Editor and I arrive by way of police escort to the White House. We pass through the iron gates. It isn’t until now that it really hits me–I’m at the White House. I mean, Mike Tyson has been here. I wonder if he’s hiding somewhere inside. At this moment of recognizing where I am, I cannot help but recognize the inverse–where I have been. I think back to my childhood, dressed as Spiderman, running around in the driveway with my sister, holding a large piece of paper that read “AUTOGRAPHS FROM THE SON OF SPIDERMAN!” I think back the sixth grade, kissing a girl for the first time when she wanted it too. I think back to high school, and all the time I spent at Whataburger with my friends. Then I think to just last week, when I woke up at noon, watched a movie that I hated because I couldn’t reach the remote, put on pants at four o clock in the afternoon, watched a three hours of The Hills, drank a couple of glasses of wine and fell asleep under my desk. I shiver.

We pull into to the guest entry area of the White House.

“Mr. Irion?” a security guard asks as he opens the door.

“This is he.” What? Why am I talking like that?

“Welcome to the White House,” the guard says.

I hold out my hand like I saw that girl on Princess Diaries do when she was being led from her car. The security guard merely stands and looks at my hand, and then to me.

“Welcome to the White House, sir.”

“Get out of the car, Kyle,” Editor says from behind me.

“Shut the FUCK up, Editor.” I turn so Editor can see me. “I’m serious. Do not ruin this for me.” He sits back a bit and I get out of the car. I approach the guard and lean in, speaking at just above a whisper. “On the way in, that guy looked really nervous. He was sweating bullets and looking around a lot. Then he showed me a gun and winked at me.”

“Please continue into the building, sir,” the guard said. “Welcome,” the guard says to Editor. Editor smiles and thanks the guard.

To calm my nerves, I had roughly six of seven shots from my flask on the drive in. As we approach the front door it seems as if they all hit at once. I enter the White House drunk as hell.

Our first meeting in front of local media.

Our first meeting in front of local media. He's apologizing for me profusely.

We’re immediately met by a White House Aide.

“Mr. Irion, right this way, please,” He says.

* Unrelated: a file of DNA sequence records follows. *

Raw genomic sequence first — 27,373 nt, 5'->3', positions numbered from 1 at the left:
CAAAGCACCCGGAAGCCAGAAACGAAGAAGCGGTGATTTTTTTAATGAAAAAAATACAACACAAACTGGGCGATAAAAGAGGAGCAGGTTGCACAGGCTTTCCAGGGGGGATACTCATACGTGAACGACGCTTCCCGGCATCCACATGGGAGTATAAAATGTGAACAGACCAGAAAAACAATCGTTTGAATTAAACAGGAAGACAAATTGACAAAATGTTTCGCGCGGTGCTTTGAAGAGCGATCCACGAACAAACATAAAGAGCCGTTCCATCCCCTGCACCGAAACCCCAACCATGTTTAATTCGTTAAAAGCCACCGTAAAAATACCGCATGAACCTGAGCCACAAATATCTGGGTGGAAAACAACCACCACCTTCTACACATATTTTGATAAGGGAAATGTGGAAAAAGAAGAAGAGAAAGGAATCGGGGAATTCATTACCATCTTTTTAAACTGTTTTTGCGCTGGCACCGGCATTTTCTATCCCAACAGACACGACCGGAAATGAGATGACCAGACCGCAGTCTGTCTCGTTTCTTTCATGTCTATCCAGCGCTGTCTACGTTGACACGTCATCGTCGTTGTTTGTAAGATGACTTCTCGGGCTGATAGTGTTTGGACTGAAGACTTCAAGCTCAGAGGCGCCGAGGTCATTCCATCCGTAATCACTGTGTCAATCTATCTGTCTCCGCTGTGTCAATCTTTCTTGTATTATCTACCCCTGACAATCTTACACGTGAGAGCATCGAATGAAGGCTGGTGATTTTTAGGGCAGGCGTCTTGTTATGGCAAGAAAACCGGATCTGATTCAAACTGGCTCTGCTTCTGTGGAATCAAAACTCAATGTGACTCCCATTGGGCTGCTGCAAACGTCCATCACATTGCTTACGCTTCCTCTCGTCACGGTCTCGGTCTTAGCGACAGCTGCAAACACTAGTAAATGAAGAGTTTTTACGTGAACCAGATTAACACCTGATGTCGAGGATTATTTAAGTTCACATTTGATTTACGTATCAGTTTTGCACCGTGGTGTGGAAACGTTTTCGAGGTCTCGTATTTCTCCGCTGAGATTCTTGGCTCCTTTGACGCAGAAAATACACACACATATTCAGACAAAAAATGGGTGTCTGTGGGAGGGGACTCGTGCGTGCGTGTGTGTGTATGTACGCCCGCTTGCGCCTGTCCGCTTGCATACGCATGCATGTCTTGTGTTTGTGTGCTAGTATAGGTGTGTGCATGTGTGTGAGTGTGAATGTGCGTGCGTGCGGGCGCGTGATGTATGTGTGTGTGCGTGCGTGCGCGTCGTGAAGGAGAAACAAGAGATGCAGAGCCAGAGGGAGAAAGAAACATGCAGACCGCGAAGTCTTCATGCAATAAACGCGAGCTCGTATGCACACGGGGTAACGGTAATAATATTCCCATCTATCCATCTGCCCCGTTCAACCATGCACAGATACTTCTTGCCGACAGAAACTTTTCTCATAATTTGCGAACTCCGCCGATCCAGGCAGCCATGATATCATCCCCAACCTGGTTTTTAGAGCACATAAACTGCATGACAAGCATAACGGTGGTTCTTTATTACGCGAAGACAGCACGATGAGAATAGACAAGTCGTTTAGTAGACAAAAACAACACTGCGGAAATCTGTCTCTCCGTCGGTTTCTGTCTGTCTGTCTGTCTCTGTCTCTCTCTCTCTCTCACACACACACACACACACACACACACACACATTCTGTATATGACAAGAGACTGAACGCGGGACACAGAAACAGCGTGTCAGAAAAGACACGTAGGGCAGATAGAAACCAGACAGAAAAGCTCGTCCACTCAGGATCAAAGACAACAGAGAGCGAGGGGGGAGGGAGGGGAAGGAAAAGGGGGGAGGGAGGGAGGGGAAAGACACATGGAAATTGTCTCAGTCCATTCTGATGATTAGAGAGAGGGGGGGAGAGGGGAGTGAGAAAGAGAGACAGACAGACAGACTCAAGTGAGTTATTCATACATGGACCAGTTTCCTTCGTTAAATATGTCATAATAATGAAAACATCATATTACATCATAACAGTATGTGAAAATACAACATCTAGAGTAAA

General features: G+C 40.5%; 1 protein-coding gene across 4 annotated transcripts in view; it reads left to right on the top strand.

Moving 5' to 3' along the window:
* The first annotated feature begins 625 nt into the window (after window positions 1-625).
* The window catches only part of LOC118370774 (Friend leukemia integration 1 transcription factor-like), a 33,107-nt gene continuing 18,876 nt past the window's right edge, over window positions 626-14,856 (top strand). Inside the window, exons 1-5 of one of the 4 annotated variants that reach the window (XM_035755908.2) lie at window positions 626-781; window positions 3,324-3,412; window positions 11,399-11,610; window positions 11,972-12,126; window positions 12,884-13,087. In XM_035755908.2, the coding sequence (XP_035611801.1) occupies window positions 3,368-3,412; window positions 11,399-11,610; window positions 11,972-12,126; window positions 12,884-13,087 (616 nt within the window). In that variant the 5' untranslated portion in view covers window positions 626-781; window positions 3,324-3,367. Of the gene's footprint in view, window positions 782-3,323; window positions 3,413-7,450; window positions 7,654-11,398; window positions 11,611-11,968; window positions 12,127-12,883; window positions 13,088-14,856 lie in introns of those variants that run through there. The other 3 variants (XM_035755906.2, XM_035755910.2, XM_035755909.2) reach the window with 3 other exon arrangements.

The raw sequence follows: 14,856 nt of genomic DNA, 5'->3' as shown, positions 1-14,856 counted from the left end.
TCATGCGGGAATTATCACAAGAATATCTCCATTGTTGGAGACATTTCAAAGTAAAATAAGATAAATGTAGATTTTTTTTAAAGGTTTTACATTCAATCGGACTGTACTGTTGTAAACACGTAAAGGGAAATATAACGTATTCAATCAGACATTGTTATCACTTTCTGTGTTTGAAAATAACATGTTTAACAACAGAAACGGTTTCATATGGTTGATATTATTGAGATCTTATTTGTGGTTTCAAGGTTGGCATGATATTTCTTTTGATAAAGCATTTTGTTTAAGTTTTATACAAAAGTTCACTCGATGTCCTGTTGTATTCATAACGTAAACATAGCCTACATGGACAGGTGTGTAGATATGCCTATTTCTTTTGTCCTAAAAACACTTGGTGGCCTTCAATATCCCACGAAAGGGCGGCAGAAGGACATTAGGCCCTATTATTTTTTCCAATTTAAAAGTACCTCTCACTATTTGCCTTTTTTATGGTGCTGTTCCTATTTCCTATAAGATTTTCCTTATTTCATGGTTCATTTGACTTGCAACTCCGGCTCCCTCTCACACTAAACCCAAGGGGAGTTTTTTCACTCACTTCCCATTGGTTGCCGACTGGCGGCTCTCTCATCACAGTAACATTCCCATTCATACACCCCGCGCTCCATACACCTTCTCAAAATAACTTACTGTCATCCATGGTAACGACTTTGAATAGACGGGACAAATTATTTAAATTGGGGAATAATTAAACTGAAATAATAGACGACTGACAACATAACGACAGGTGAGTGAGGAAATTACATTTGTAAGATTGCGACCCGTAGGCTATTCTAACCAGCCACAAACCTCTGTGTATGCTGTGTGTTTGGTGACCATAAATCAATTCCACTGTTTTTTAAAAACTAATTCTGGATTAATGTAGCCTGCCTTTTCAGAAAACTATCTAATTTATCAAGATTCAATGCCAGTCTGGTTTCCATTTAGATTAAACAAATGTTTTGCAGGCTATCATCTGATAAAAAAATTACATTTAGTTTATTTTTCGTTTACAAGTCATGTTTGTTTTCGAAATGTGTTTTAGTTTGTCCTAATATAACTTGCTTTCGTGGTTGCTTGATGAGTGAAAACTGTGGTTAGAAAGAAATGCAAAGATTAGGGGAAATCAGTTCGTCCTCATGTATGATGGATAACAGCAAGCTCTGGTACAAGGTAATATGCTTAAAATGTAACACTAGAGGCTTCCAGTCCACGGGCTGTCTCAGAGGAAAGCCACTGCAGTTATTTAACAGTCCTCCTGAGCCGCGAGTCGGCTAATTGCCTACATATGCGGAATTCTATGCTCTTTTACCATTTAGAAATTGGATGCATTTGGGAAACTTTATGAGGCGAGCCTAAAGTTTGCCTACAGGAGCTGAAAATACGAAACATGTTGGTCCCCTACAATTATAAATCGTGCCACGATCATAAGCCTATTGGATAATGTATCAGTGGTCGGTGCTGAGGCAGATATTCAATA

The White House is immaculate–perhaps one of the most beautiful places I’ve ever seen. There are plush couches without any cat hair, beautiful vaulted ceilings and paneled walls, also without any cat hair. For a moment I consider trying to start a new White House tradition of signing the walls just inside the entrance, walking toward one of the panels with a red crayon in my hand (I carry crayons everywhere for just such an occasion) but reconsider this notion as a guard places himself (and a clearly visible taser) between the wall and I.

Editor and I pass through several hallways before reaching the President’s meeting area.

“Can you believe where we are?!” Editor asks.

“It’s pretty incredible. I’m glad you haven’t ruined this for me yet.” I put my hand on his shoulder and he gives me a slight smile and a knowing nod. “Let’s go rape this interview,” I say. His smile fades and it seems like he’s about to say something when I turn away and walk into the meeting area.

I put a suit on for a quick photo op. This one's for mom.

This one's for mom.

“All right. Just wait in here. President Obama will be with you in just a moment.” The aide turns and leaves. For a moment, Editor and I stand in the meeting room, still awestruck by the grandness of it all.

“You know how many famous dignitaries have sat in that chair?” Editor asks, referring to the chair across from the President’s.

“You know how many famous dictionaries have shat in that hair? Stop getting emotional, Editor. We have to stay focused for this. This is the biggest interview of our lives–well, your life at least. I still plan to interview God one day. After that, I want to interview the color red.”

“Kyle, you–” Editor starts, but just at this moment, the door at the north wall of the room opens and in steps President Barack Obama.

“Mr. Iron Kyle, it’s nice to finally meet you.” Obama extends his hand to me and I take it, shaking it as firmly as I can without making him think I’m trying to assert any form of dominance. I consider giving him the “wriggler” handshake, but decide against it since that sort of thing hasn’t been funny since the Truman administration. “And you must be the infamous ‘Editor,'” Barack says. “Hello.” The President motions for me to take a seat across from him. “Can I get you anything? Water?” He points to Editor and then to me. We both shake our heads no. “All right. Well then, let’s get started, shall we?”

“Shall we,” I say. Barack looks confused. “We shall–we shall,” I correct myself. I’m incredibly nervous. “So, Mr. Obama. You’re almost a year into your first term. How do you think things are going?”

I'm telling Barack about my dating history.

I'm telling Barack about my dating history.

Barack shifts in his seat. “Coming out with guns blazing,” he says, smiling wryly. “Well, as I expected, it hasn’t been easy, but to say that the past eight or nine months have been according to plan would be a,” he pauses, “would be grossly inaccurate.”

“Blazing out with guns coming,” I say. I fucked it up again. This time, however, I just plow through. “What has gone your way, in your opinion, and what hasn’t?”